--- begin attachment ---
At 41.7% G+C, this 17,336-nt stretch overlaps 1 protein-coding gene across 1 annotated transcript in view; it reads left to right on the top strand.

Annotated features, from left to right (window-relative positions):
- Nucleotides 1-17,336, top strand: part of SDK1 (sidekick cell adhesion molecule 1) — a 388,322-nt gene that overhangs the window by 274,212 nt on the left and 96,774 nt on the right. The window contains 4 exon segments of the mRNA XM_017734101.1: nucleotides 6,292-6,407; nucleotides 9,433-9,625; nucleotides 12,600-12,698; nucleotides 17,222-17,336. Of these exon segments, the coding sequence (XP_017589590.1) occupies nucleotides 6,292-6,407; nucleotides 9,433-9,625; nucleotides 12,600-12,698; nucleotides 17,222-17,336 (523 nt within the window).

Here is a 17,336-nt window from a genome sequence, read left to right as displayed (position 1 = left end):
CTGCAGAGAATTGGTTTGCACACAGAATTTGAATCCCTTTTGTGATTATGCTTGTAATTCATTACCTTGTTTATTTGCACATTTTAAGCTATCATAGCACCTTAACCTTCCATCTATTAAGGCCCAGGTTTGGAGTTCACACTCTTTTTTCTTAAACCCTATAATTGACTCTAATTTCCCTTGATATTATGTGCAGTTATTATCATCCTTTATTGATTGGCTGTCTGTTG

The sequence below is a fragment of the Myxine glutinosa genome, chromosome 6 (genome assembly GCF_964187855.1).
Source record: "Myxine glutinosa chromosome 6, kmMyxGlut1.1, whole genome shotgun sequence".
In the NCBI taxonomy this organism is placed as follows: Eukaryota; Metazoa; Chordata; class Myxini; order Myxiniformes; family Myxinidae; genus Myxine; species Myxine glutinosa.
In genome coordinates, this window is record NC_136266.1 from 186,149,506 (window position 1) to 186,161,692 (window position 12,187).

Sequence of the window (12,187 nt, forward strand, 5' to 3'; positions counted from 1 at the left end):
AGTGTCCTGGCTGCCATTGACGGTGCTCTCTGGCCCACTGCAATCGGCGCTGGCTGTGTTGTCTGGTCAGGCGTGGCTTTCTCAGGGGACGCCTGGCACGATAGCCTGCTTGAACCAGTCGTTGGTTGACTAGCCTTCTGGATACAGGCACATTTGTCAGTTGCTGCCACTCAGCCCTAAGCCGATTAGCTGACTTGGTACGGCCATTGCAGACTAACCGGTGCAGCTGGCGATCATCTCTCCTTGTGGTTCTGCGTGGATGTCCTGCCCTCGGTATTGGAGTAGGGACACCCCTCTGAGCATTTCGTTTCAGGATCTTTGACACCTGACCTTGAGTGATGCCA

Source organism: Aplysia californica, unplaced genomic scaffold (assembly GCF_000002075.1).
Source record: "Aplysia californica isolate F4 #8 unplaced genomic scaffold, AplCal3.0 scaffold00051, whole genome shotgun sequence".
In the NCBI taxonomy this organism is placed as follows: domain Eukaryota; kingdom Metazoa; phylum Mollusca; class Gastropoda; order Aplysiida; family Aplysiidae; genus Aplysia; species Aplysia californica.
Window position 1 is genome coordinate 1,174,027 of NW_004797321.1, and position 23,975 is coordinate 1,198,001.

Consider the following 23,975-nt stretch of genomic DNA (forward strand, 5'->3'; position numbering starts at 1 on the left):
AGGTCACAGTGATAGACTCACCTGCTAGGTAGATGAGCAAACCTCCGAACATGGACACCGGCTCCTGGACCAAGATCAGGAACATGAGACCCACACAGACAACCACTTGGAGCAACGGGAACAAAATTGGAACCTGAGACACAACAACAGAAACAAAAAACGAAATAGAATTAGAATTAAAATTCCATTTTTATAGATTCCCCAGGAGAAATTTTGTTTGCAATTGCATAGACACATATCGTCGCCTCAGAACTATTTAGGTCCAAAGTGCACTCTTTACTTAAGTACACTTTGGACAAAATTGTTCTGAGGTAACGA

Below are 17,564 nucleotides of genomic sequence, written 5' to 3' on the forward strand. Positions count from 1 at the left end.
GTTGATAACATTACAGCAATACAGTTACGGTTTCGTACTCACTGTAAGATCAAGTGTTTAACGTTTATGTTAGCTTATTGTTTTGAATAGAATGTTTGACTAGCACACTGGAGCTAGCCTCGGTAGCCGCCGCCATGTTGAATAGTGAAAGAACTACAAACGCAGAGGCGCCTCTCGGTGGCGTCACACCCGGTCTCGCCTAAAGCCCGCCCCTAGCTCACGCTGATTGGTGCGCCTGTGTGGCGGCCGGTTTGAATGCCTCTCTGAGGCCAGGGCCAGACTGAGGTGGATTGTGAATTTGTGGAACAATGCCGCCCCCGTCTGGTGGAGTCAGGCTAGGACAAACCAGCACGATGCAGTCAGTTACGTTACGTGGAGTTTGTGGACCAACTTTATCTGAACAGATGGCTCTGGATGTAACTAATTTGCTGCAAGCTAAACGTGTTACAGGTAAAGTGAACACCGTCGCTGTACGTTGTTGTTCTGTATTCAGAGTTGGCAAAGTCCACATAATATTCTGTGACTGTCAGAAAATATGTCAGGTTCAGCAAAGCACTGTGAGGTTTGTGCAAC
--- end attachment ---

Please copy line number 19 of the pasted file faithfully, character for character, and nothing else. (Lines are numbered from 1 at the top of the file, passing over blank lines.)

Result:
GTTGATAACATTACAGCAATACAGTTACGGTTTCGTACTCACTGTAAGATCAAGTGTTTAACGTTTATGTTAGCTTATTGTTTTGAATAGAATGTTTGACTAGCACACTGGAGCTAGCCTCGGTAGCCGCCGCCATGTTGAATAGTGAAAGAACTACAAACGCAGAGGCGCCTCTCGGTGGCGTCACACCCGGTCTCGCCTAAAGCCCGCCCCTAGCTCACGCTGATTGGTGCGCCTGTGTGGCGGCCGGTTTGAATGCCTCTCTGAGGCCAGGGCCAGACTGAGGTGGATTGTGAATTTGTGGAACAATGCCGCCCCCGTCTGGTGGAGTCAGGCTAGGACAAACCAGCACGATGCAGTCAGTTACGTTACGTGGAGTTTGTGGACCAACTTTATCTGAACAGATGGCTCTGGATGTAACTAATTTGCTGCAAGCTAAACGTGTTACAGGTAAAGTGAACACCGTCGCTGTACGTTGTTGTTCTGTATTCAGAGTTGGCAAAGTCCACATAATATTCTGTGACTGTCAGAAAATATGTCAGGTTCAGCAAAGCACTGTGAGGTTTGTGCAAC